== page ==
not expected beforehand to
reach the tournament finals
have had to struggle through
four tough contests to reach
the final, and have done it
largely on tenacious defense
and clutch last-minute play.
Meanwhile, Maryland, the pre-
tourney favorite, has shown its
power by blasting three of its
four tournament foes out the
Perhaps the toughest of the
tests for Niagara was 'their
semi-final win over St. John's
of New York, a 69-67 sweat job
which was not decided until Al
Williams hit a pair of free
throws with five seconds to go.
Maryland gained the finals
with a rather easy 91-77 pun-
ishing of Jacksonville.
The Purple Eagles have put
together their unexpected per-
formance on a combination of a
fierce defense and a 6-7 for-
ward named Marshall Wingate.
The pressing defense was the
difference in both the quarter
finals and the semis, as Niag-
ara held heavily favored Prince-
ton to 60 and St. John's to 67,
as the Eagles fought from be-
hind in both contests.
Wingate has been the team's
top scorer and leader all year,
and has kept it up in the NIT.
He pumped in 20 of the Eagles'
62 points against Princeton,

and followed with 22 more in
the St. John's contest. He is also
a fine rebounder and defensive
But despite their heroic ef-
forts of late, Niagara goes into
today's game a decided under-
dog to the Terps, who hold
wide advantages in height and
in scoring punch.
The *big reasons for Mary-
land's edge are big indeed, at
6-11 and 6-9. Those are the
heights of Terp forward Tom
McMillen and center Len El-
more, respectively. This big
pair has been tearing up op-
position in the tournament and
makes Maryland a tough club to
stay with.
McMillen and Elmore domi-
nate the. Maryland stats coin-
pletely, both in the scoring and
rebounding departments. In the
slaying of Jacksonville, for in-
stance, the powerful duo com-
bined for 48 points, 25 for Mc-
Millen and 23 for Elmore.
Terp coach Lefty Driesell has
expressed confidence in his
team's chances, and it will be
no surprise should it come out
on top. But Maryland will have
to hang onto the ball long
enough to move it inside for
their big men to score, and that
may not be the easiest task
against Niagara.
The Eagles' chance for anoth-
er upset depends upon the abil-
ity of their defense, led by Win-
gate and little 5-9 ball-hawk Al
Williams. to. force Maryland in-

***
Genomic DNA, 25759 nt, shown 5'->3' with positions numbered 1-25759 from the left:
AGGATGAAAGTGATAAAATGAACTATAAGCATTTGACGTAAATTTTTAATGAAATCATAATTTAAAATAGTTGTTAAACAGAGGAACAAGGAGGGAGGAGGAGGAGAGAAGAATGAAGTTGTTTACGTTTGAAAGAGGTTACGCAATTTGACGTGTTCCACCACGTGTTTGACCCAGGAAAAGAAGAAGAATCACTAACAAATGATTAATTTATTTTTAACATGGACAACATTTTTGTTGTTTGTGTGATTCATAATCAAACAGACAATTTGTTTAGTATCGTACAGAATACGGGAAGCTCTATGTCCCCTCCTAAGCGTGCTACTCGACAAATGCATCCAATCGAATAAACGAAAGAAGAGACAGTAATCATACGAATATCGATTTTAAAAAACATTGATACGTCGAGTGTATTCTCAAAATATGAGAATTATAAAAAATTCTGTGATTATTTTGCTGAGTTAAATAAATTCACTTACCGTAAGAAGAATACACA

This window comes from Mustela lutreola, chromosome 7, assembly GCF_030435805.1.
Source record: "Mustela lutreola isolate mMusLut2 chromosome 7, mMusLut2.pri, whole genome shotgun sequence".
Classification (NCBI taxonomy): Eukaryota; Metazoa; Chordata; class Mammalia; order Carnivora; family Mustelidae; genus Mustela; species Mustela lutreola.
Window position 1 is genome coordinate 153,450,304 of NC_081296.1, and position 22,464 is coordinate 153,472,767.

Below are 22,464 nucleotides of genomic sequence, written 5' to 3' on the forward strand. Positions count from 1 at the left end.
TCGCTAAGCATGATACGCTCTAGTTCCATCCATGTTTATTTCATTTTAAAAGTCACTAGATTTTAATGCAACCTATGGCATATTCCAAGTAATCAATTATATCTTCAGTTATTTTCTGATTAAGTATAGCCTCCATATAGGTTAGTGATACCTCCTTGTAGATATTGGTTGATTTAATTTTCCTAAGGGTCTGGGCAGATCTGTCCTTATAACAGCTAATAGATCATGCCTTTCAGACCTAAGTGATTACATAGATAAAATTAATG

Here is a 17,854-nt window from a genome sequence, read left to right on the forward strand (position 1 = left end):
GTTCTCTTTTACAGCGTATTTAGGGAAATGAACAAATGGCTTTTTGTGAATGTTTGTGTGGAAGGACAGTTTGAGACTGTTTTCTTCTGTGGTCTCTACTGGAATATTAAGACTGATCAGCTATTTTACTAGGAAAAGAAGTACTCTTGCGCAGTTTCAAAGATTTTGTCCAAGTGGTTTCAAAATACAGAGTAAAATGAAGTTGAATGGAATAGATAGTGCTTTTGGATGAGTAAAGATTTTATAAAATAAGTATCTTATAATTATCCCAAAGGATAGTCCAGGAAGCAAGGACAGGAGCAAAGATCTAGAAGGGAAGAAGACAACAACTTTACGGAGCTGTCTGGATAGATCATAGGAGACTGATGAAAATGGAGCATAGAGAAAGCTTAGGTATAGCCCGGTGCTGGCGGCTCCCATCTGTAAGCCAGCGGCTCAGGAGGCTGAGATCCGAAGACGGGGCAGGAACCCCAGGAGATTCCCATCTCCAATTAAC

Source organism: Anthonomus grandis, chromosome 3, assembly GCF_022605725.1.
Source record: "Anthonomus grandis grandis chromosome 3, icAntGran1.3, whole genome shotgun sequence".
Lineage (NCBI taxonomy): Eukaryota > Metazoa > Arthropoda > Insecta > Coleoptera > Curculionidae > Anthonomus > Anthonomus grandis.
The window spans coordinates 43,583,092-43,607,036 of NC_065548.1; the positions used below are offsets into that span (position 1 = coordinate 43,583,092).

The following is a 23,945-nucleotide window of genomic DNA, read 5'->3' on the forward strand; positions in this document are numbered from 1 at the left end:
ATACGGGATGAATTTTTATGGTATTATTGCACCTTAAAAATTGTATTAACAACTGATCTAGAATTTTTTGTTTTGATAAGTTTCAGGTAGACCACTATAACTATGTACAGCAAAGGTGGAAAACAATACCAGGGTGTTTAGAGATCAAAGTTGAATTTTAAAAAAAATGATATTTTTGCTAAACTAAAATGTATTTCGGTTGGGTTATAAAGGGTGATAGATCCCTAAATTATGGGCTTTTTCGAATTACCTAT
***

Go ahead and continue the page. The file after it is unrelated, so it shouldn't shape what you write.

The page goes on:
to mistakes and to keep the ball
from getting to McMillen and
Elmore. If they succeed here,
the Eagles will be in the game.
But if Maryland can avoid a
rash of turnovers and bad shots,
the Terps will be very hard to

-Associated Press
UCLAN'S HENRY BIBBY (45) and Larry Farmer (54) move in for the kill during a semifinal
game this week against Louisville.;Bibby will be quarterbacking the Bruins against FSU as the
"UCLA invitational" climaxes with the finals to day.


NCA ,/
Special To The Daily
WEST POINT, N.Y.-The mys-
tery and intrigue was in the air
yesterday at the NCAA swimming
and diving championships, and the
action in the pool was record-
breaking. Four new American rec-
ords and one NCAA record were
set in action last night.
The mystery centered around

tanl kors

sot marks

M/ I%-,W s a,/ w I

the eligibility of Tennessee's super-
swimmer Dave Edgar. It seems
that Edgar failed to pass enough
classes to be eligible for the spring
quarter at Tennessee. That quarter
begins today, but because the meet
began last Thursday, Edgar will
swim tonight. A ruling from the
NCAA insured that.
Meanwhile, back at the pool,
records were being broken like

Pistons hang on to drop Braves;
Bulls stampede 76ers, 116-99

skeets on a cadet shooting course. of UCLA, the former record hold-
The first race the 400-yard in- er, turned the tables on Job in
dividual medley, was the most ex- winning the event. This reverses
citing, even though no records their 1971 finishing order and con-
were broken. Indiana's Gary Hall tinues the battle over breast :,troke
repeated his championship, but supremacy.
had to come from behind to do so. The Michigan 800-yard freestyle-
Dick Colella of Washington and relay team knocked seven seconds
Steve Furniss of USC caught Hall off their own varsity record in
in the breast stroke portion of *he finishing a surprising tenth. The
medley. Hall then came on in the team of Steve McCarthy, Jose
freestyle portion to nip Furniss by Aranha, Dan Fishburn, and Ray
one-tenth of a second. McCullough came in with a time
The first American record to be of 6:56.99.
broken and the biggest upset of
the night was recorded by Jerry
Hidenreich of Southern Methodist The Cincinnati Reds traded
in the 200-yard freestyle. Hiden- hurler Tony Cloninger to the
Teich blew away from the opening St. Louis Cardinals for second
gun and established the record sacker Julian Javier. Javier
time of 1:38.35, clipping over a batted .259 last season while
second off Mark Spitz' record. Cloninger posted a 3-6 record.
Jim McConica of Southern Cal
and teammate Frank Heckel both Another new American record
beat the old mark in finishing was set by the Southern California
2-3. Last night's 500-yard freestyle relay squad, beating their old rec-
winner, John Kinsella of Indiana, ord by .7 seconds. They beat fa-
was fourth. Hidenreich received vored Indiana by three lengths,
two standing ovations from the even though their best swimmer
overflow crowd in the academy watched from the sidelines. The
pool. re~lQ team of Ed McCleskev Steve

By The Associated Press
DETROIT - Guards Dave Bing
and Jimmy Walker combined for
49 points last night as the Detroit
Pistons closed out their National
Basketball Association home sched-
ule by rallying to defeat the Buf-
falo Braves 112-105.
Bing finished with 27 points and
Walker 22, while center Bob La-
nier chipped in with 19 for the
Pistons, Randy Smith tossed in 33
for the Braves, who played with-
out star center Elmore Smith, out
with a strained knee.
After Buffalontook an early 24-9
lead, the Pistons closed to within
five at halftime and went into the
final period with an 80-79 edge.
The score then changed hands
10 times before a basket and free
throw by Lanier and two baskets
by Walker put Detroit in front for
Lanier wound up with 12 re-
bounds, leaving him three shy of
breaking the all-time single-seasop